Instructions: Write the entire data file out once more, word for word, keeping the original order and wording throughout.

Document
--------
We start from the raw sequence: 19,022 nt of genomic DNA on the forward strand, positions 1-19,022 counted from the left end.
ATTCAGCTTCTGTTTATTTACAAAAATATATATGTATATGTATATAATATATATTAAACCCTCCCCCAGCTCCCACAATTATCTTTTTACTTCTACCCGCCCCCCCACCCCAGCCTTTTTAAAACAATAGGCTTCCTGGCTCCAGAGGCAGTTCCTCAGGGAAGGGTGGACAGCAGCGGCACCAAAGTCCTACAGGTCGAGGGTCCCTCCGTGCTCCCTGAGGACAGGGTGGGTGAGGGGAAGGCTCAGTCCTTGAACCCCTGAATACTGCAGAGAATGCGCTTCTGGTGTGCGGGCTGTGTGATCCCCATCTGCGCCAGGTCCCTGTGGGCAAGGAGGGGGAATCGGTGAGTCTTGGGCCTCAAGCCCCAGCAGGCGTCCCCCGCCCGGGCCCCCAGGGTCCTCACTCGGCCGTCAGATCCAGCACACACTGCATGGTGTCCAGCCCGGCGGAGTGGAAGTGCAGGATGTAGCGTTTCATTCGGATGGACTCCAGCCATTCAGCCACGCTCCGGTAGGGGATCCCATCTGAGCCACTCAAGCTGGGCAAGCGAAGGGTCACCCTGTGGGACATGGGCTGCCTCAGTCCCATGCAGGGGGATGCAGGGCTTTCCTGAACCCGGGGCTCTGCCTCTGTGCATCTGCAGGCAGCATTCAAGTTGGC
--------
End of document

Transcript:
We start from the raw sequence: 19,022 nt of genomic DNA on the forward strand, positions 1-19,022 counted from the left end.
ATTCAGCTTCTGTTTATTTACAAAAATATATATGTATATGTATATAATATATATTAAACCCTCCCCCAGCTCCCACAATTATCTTTTTACTTCTACCCGCCCCCCCACCCCAGCCTTTTTAAAACAATAGGCTTCCTGGCTCCAGAGGCAGTTCCTCAGGGAAGGGTGGACAGCAGCGGCACCAAAGTCCTACAGGTCGAGGGTCCCTCCGTGCTCCCTGAGGACAGGGTGGGTGAGGGGAAGGCTCAGTCCTTGAACCCCTGAATACTGCAGAGAATGCGCTTCTGGTGTGCGGGCTGTGTGATCCCCATCTGCGCCAGGTCCCTGTGGGCAAGGAGGGGGAATCGGTGAGTCTTGGGCCTCAAGCCCCAGCAGGCGTCCCCCGCCCGGGCCCCCAGGGTCCTCACTCGGCCGTCAGATCCAGCACACACTGCATGGTGTCCAGCCCGGCGGAGTGGAAGTGCAGGATGTAGCGTTTCATTCGGATGGACTCCAGCCATTCAGCCACGCTCCGGTAGGGGATCCCATCTGAGCCACTCAAGCTGGGCAAGCGAAGGGTCACCCTGTGGGACATGGGCTGCCTCAGTCCCATGCAGGGGGATGCAGGGCTTTCCTGAACCCGGGGCTCTGCCTCTGTGCATCTGCAGGCAGCATTCAAGTTGGC